Until the 1980s, there was a gas station at 600 Ward Parkway. It was torn down in the mid-'80s to build the domed structure that opened as the Parkway 600 restaurant in 1987. In the late 1990s, the building underwent renovations and reopened as the Pacific Rim-themed restaurant Japengo. In 2001, the restaurant was once again given a new concept as Baja 600. It finally closed — with a reputation for mediocre food and lousy service — a year ago.
The exterior walls and the dome are still standing at 600 Ward Parkway, but the building is undergoing a drastic renovation: The interior of the ground level has been completely gutted, and the once-popular outdoor patio has been ripped out in order to take the surface down 18 inches, according to managing partner Alan Gaylin. "The only thing we're keeping are the planter boxes," he says, "and we're sandblasting them out."
Gaylin says he and his business partners knew that it would take a major construction job to turn the domed building into the new restaurant they have planned for the space: Gram & Dun, a British-inspired gastropub that Bread & Butter Concepts (which opened the BRGR restaurant last year) hopes to have up and running by Thanksgiving.
Gaylin says he's heard all the comments from naysayers about this new restaurant: that he's taking on too many projects at once (Bread & Butter's Urban Table opened only last week) and that the Plaza doesn't need more pub food (O'Dowd's Little Dublin is just around the corner, and the Granfalloon is right next door). But he's more confident than ever that he's on the right track. "The executives at the Plaza came to us in February," says Gaylin, who operates Bread & Butter Concepts with Houston-based businessman Glynn Roberts.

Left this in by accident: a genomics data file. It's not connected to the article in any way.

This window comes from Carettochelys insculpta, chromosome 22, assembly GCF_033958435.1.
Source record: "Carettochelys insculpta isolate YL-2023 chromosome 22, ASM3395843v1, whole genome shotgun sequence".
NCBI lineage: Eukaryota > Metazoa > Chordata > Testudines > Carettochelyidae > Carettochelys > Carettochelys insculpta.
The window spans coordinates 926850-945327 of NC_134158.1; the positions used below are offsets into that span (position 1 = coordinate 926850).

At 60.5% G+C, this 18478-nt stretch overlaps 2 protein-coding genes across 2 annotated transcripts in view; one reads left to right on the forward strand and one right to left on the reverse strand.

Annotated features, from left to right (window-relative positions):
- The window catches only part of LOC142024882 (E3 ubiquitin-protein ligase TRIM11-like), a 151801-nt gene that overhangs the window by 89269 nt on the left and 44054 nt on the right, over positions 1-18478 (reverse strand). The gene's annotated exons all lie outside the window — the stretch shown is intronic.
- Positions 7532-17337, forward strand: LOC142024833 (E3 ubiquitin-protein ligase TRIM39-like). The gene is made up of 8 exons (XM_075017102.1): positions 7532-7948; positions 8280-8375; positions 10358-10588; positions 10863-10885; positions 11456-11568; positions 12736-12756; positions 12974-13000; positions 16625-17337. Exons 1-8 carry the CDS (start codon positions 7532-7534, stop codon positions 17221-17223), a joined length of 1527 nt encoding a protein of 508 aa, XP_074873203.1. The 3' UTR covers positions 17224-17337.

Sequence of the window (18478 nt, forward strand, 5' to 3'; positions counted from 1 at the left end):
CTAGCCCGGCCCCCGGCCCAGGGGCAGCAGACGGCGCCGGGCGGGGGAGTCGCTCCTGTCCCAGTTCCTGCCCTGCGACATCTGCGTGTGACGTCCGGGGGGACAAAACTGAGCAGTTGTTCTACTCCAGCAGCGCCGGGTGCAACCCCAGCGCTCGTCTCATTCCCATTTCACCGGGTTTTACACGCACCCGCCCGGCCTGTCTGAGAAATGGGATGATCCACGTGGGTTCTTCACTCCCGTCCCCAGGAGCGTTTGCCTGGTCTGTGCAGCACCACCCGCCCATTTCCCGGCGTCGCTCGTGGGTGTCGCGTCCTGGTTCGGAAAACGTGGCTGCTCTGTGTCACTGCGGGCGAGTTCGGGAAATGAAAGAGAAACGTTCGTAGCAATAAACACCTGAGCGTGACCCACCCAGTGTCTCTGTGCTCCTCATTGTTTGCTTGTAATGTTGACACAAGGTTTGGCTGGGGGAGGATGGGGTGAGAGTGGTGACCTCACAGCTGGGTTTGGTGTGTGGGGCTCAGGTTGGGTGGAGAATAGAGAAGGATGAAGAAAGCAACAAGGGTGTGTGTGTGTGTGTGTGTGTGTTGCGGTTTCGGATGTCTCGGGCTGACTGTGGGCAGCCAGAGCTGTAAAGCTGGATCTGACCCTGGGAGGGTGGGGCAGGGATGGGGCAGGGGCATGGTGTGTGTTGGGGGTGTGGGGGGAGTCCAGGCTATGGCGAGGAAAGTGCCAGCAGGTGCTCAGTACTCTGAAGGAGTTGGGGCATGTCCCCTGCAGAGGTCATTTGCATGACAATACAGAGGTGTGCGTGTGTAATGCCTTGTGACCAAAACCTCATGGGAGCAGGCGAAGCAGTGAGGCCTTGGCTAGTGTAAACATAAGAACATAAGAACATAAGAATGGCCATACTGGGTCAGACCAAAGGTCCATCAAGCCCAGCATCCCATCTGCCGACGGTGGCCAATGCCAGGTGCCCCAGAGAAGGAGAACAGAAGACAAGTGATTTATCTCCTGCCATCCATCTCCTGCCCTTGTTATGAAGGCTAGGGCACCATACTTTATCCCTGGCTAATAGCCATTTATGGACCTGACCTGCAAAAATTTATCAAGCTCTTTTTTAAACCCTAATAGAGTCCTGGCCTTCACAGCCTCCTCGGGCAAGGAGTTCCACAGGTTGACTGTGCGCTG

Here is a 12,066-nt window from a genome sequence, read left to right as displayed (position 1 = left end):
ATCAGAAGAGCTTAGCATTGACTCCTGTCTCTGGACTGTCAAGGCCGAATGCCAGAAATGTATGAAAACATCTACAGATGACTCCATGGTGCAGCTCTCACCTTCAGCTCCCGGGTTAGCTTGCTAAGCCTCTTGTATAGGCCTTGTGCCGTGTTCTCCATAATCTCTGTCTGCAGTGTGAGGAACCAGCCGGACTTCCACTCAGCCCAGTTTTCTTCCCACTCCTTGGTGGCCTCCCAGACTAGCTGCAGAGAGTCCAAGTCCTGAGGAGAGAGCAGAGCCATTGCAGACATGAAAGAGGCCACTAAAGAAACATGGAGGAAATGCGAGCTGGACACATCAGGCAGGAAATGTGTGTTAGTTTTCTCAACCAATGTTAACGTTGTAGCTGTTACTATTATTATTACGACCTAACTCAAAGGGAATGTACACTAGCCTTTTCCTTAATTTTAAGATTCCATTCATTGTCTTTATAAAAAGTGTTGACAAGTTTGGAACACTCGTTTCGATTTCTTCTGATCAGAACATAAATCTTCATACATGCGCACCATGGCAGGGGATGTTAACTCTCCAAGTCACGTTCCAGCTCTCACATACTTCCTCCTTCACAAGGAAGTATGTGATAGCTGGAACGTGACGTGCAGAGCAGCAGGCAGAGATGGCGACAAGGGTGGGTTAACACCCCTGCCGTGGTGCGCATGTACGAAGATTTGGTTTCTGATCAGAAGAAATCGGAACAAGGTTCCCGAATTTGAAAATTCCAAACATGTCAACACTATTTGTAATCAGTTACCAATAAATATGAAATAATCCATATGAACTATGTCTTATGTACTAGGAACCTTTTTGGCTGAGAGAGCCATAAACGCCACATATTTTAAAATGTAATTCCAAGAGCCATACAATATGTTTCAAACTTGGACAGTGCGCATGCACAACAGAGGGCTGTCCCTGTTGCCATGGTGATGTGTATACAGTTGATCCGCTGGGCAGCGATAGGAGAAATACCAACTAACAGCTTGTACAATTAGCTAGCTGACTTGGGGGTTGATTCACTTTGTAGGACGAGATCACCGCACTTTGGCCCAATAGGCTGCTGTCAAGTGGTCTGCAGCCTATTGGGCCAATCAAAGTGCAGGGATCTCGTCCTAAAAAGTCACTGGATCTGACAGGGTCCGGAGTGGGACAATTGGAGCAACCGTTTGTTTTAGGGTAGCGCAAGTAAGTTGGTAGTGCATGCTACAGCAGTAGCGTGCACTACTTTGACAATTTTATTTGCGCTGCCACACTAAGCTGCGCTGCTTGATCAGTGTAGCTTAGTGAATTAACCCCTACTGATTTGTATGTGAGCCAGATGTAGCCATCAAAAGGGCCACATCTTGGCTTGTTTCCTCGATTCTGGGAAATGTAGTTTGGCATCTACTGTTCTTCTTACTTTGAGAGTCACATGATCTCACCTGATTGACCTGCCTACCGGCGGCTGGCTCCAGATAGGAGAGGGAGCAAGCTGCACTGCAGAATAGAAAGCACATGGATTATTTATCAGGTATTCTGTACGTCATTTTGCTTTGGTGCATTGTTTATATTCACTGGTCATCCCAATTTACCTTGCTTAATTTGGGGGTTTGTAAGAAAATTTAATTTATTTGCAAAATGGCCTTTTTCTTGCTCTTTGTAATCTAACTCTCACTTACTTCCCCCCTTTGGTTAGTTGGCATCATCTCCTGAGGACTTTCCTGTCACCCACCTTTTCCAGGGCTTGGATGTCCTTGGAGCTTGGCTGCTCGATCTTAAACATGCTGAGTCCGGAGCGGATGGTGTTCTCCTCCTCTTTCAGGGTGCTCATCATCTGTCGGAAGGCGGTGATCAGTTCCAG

"They had seen our conceptual package for Urban Table," Gaylin says, "and they liked what we were doing. We felt there was a niche on the Plaza that was not being targeted. Most of the corporate restaurants on the Plaza skew to a younger demographic. We saw a need for a locally owned venue that would appeal to patrons between the ages of 35 and 65 looking for a culinary-driven restaurant that served cool comfort food."
Gram & Dun, Gaylin says, will serve one menu for both lunch and dinner — and, unlike Urban Table, it will be a full-service restaurant for both meals — offering soups, salads, starters, sandwiches, pasta dishes and steaks. "We feel that 75 percent of the items planned for the Gram & Dun menu are not currently being served by any other venue on the Plaza," he says. "The menu isn't set in stone yet, but we're considering wild-boar sloppy joes and beef bourguinonne with a twist."
Gaylin is developing the new menu with chef Brad Gilmore, who is currently overseeing the kitchen at Urban Table. Gilmore will become the executive chef at Gram & Dun after it opens, Gaylin says, and Daniel White — formerly the executive chef at Trezo Vino — will take over the kitchen at Urban Table.
The dining rooms at Gram & Dun, Gaylin says, will feature rich colors, wood floors and leather-upholstered banquettes: "It will be comfortable and clubby, but cool and hip as well. It will feel upscale — and no, there won't be tablecloths on the tables — without being stuffy or formal."